Senior Living Resources Lutheran Senior Services
Tips for Difficult Conversations about Aging

Tips for Difficult Conversations about Aging

By Roxanne Hinkle, BSW, Administrator of independent living with 35 years in senior living and services

When helping your loved one through their aging journey, there are many difficult conversations you’ll need to have with them and with other family members. There are strategies you can use to start these conversations and to handle them with confidence in a tactful manner. With some preparation, you’ll be able to help guide your family through these changes.

It’s important to give these conversations time if you can, there are many possible solutions to your loved one’s care needs that can be considered such as if it’s time to look into senior living communities or getting in-home help. If you are working with siblings on this issue, clear communication is extremely important. Here are a few tips:

  • Try to accept your siblings and your parents as they really are, not who you wish they were.
    Families are complicated and never perfect. There are no “shoulds” about how people feel.
  • Do not over-simplify.
    It’s easy to assume that you are right and your siblings are wrong. Each person has a different relationship with your parent, and each person’s outlook is bound to be different.
  • Ask yourself what you really want from your siblings.
    Before you can ask for what you want, you need to figure this out. Ask yourself whether you really want help or if you would just like more support.
  • Watch how you ask for help and steer clear of the cycle of guilt and anger.
    Avoid making your siblings feel guilty. Try to listen to concerns without judgment and consider whether it is useful feedback. Ask for appreciation for all you are doing and remember to say thanks back when someone is helpful.
  • Get help from a professional outside the family.
    Even the healthiest families can sometimes use the help of an objective professional. Family therapists, social workers, geriatric care managers, physicians, or clergy can help siblings establish what is real about a parent’s health and needs.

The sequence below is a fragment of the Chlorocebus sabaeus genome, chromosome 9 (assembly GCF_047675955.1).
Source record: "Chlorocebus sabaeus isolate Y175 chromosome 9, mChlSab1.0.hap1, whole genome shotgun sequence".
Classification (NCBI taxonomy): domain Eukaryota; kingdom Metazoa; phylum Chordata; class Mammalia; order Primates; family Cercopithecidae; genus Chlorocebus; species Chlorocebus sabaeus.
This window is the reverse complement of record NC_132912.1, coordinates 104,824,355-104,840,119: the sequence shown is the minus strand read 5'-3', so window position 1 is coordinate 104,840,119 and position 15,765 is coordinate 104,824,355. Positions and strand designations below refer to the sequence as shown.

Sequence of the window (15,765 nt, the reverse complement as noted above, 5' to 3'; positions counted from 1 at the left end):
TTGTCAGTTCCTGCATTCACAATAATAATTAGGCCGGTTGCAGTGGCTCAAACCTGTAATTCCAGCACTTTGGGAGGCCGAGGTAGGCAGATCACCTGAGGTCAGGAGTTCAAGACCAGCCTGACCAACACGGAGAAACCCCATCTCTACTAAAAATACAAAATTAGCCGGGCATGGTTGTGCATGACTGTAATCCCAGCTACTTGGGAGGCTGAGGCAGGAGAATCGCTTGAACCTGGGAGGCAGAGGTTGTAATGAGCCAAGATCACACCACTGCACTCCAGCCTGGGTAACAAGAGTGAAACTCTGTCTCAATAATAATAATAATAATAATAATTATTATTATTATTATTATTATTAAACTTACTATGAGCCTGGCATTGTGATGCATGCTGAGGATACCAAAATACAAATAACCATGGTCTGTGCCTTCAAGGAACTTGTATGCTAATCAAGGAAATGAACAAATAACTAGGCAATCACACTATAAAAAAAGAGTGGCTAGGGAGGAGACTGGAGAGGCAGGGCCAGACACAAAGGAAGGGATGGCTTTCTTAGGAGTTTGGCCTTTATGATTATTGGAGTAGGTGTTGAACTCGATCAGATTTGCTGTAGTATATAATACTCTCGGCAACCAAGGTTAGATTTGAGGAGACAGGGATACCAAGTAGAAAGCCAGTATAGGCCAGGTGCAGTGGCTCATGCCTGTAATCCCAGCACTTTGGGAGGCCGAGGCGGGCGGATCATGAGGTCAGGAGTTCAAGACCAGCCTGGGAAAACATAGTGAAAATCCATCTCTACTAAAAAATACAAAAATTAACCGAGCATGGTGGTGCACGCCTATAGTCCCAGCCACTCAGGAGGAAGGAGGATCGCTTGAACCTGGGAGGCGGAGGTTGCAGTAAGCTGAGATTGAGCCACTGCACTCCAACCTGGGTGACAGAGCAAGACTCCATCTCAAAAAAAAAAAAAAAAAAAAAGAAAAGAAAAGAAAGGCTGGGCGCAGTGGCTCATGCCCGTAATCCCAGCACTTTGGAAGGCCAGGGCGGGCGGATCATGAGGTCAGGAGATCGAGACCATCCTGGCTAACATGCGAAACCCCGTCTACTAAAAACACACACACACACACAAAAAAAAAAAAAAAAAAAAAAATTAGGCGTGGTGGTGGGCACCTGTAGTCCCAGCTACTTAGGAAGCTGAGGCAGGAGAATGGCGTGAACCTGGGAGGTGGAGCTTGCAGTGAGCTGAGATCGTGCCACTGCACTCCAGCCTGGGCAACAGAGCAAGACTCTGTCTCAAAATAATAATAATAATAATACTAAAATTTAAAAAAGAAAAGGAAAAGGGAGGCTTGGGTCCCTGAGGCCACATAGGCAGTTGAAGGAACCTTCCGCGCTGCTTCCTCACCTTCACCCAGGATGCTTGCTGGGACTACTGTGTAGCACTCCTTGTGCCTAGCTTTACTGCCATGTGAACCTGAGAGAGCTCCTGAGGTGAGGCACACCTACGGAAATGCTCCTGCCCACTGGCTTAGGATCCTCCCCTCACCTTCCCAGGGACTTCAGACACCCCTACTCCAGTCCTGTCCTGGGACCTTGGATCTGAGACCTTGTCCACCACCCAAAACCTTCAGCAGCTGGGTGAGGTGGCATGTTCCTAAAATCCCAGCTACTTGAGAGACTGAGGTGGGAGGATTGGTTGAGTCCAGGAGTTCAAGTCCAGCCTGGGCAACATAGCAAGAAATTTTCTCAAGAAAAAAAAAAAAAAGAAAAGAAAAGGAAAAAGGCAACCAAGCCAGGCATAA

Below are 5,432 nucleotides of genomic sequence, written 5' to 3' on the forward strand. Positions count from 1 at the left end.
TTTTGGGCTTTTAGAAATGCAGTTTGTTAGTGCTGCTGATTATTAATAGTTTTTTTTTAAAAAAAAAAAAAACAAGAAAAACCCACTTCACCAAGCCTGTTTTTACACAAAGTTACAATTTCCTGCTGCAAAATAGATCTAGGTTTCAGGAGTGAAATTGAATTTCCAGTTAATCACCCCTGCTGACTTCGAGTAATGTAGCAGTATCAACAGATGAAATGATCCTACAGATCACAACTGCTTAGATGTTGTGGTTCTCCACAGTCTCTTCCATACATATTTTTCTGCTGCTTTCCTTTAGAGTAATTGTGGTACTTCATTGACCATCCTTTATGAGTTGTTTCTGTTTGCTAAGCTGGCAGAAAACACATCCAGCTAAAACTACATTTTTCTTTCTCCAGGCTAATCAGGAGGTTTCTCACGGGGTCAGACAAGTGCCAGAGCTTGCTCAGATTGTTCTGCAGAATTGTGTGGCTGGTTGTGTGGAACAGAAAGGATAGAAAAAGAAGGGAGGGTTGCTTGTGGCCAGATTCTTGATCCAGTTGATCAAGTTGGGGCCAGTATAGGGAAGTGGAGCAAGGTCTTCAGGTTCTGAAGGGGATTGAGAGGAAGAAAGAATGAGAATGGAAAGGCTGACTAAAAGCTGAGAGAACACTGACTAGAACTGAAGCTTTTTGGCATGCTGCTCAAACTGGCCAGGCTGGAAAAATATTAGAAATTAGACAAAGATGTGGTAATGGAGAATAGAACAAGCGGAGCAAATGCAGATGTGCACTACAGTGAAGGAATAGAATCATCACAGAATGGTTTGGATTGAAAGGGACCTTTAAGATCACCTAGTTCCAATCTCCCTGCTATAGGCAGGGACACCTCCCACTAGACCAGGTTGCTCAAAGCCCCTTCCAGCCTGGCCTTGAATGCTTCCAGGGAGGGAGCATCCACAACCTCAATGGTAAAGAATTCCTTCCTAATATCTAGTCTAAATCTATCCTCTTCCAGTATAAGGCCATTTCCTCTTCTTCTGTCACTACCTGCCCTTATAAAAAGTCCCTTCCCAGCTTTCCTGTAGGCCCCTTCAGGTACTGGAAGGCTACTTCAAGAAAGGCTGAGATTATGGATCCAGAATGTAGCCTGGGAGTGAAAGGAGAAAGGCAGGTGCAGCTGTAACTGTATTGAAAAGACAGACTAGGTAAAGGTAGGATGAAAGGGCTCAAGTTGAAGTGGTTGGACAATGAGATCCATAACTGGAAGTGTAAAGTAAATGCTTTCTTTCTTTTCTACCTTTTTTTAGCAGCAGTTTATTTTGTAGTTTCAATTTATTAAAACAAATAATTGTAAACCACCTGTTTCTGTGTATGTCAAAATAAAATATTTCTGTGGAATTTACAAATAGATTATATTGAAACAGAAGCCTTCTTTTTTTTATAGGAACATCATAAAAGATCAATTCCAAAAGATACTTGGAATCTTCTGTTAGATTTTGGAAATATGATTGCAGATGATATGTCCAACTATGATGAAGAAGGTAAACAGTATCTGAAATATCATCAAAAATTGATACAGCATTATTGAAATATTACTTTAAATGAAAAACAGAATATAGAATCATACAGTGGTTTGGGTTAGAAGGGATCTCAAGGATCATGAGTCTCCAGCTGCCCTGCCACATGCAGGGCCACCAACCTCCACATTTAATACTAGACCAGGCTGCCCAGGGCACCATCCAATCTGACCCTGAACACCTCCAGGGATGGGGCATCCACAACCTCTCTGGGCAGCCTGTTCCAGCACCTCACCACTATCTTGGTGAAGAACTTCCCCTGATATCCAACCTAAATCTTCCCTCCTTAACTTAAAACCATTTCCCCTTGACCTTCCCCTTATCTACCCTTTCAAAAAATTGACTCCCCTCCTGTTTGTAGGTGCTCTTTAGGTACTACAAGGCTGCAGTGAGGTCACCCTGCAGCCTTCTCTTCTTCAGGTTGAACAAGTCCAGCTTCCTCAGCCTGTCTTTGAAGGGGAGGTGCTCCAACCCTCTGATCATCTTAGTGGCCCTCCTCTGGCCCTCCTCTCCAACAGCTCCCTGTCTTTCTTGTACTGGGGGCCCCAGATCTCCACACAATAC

In addition to starting a family discussion, this is also a good time to take stock of the resources available to you, your loved one, and your family. You should consider what family members are close by; friends who could help during this time; support groups to turn to; pastor and church members who could assist; health practitioners to get input from; and community services that are available.

When you talk with your older loved one about a potential lifestyle change, it’s important to give them as many options as possible and to give them as much control as you can. One strategy is to suggest they “give it a try” when it comes to getting a little more help around the house. This doesn’t make the decision final and gives them control.

By keeping communication within your family open and thinking of the different personalities, you’ll be able to help your loved one and your family members navigate this part of the aging journey.


This blog is part of a four-part series on helping your loved one navigate their aging journey. Click to read other blogs, including:

Signs to Watch for to Help Your Aging Loved One

Helping Your Aging Loved One get Legal Affairs in Order

Options in Senior Living – What’s Available and What Questions to Ask


Author Bio

Roxanne Hinkle is the Administrator of Independent Living at Lutheran Senior Services. Roxanne has a degree in social work and has been a licensed nursing home administrator for more than 30 years. She has vast experience in having difficult conversations with loved ones, assisting both families and their loved ones in figuring out what works best for each person.

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